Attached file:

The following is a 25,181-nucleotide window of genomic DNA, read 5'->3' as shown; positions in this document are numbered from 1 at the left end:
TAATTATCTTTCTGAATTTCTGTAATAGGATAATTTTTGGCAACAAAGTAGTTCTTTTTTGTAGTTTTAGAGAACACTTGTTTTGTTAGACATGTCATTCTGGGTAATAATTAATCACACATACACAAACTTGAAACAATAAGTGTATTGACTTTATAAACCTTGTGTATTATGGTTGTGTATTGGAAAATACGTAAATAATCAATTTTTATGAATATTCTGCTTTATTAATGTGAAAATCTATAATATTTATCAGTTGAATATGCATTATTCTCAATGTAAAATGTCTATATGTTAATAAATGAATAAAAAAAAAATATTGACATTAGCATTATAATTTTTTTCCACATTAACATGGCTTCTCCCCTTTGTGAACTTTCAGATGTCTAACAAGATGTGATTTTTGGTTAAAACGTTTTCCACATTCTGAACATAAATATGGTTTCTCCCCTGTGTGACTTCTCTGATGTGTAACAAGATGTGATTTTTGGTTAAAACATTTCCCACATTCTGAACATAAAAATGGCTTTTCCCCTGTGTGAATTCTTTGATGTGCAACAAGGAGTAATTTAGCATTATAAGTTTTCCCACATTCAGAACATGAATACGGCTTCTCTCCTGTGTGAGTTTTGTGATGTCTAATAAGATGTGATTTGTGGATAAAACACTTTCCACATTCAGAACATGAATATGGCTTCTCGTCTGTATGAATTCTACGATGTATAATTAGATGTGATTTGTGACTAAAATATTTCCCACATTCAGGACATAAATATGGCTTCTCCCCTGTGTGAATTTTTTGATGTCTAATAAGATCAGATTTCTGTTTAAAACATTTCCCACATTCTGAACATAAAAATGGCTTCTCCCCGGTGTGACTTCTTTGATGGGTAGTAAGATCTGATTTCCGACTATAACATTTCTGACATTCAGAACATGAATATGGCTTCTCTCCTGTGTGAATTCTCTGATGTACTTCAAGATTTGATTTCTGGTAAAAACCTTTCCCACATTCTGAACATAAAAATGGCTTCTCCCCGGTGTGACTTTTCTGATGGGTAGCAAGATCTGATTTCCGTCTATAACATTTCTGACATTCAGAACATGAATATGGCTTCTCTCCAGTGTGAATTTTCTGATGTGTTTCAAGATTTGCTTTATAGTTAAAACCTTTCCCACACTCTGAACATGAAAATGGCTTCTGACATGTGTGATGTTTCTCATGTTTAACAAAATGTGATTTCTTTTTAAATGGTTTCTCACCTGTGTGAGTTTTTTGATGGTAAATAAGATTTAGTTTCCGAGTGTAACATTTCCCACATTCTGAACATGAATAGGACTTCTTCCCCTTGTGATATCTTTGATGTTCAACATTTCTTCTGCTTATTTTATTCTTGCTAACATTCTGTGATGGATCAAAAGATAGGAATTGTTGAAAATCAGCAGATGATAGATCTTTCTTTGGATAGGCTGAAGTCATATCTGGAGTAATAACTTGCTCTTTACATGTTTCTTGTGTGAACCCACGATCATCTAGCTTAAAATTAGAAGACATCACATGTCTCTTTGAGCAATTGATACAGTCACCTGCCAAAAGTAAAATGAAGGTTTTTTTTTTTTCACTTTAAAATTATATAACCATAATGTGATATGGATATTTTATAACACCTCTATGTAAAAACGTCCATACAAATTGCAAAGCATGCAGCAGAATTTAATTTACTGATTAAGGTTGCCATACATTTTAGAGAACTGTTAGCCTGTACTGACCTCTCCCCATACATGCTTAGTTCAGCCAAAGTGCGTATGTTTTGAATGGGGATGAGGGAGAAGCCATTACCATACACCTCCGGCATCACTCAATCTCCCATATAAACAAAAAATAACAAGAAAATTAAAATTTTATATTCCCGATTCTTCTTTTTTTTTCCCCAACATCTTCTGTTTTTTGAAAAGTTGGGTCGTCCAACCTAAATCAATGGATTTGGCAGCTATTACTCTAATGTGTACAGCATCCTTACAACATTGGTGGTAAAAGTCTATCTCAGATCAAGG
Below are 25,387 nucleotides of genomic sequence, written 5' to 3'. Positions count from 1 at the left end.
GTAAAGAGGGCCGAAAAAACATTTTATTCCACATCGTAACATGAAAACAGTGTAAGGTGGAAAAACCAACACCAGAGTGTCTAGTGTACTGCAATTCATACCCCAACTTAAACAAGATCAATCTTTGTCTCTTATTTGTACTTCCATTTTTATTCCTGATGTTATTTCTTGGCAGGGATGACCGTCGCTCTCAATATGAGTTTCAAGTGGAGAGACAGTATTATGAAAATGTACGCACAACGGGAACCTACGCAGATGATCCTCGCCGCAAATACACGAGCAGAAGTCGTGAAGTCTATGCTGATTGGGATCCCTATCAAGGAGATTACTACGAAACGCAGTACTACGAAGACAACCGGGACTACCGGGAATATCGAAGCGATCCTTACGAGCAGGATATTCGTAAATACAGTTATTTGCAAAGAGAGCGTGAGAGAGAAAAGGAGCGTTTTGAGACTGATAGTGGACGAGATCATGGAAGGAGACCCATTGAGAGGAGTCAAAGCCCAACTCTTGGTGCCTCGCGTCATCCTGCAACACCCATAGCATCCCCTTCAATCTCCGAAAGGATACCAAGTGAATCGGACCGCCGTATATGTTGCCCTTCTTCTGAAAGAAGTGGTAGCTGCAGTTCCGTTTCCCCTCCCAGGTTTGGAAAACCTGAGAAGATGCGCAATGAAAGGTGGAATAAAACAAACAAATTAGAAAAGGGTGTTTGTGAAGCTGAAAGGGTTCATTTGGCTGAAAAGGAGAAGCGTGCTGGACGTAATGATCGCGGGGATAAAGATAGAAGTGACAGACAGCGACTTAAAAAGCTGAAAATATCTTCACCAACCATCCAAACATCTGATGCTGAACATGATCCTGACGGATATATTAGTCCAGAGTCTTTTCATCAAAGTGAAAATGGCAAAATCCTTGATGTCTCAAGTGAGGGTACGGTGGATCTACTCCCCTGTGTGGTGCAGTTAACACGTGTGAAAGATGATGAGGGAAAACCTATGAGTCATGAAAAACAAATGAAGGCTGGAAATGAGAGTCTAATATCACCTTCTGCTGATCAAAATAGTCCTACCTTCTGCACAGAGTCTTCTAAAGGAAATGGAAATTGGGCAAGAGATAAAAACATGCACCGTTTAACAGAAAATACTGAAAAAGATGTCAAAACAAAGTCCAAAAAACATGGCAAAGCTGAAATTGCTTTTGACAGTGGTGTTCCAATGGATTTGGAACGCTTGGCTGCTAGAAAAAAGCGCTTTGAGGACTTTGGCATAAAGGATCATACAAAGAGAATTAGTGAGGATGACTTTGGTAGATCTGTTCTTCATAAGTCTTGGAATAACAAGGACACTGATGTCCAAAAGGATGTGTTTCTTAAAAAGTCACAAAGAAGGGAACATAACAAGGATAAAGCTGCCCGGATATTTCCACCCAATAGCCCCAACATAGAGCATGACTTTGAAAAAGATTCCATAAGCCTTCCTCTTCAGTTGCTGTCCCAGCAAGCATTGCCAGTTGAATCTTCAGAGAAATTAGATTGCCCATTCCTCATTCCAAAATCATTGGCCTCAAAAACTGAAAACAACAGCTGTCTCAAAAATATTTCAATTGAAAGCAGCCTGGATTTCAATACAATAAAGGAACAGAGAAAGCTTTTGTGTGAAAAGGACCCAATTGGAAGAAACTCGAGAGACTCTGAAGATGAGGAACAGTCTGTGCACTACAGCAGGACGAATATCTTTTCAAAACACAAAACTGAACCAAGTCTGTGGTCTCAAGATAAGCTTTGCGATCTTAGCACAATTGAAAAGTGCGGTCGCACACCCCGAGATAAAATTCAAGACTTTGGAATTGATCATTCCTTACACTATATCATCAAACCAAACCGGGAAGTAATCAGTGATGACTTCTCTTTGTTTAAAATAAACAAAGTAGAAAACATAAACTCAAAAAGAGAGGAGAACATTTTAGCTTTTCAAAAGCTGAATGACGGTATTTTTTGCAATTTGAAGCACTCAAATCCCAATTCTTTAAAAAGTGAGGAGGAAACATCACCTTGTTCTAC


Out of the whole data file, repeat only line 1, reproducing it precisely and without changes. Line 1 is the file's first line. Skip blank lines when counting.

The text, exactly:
The following is a 25,181-nucleotide window of genomic DNA, read 5'->3' as shown; positions in this document are numbered from 1 at the left end: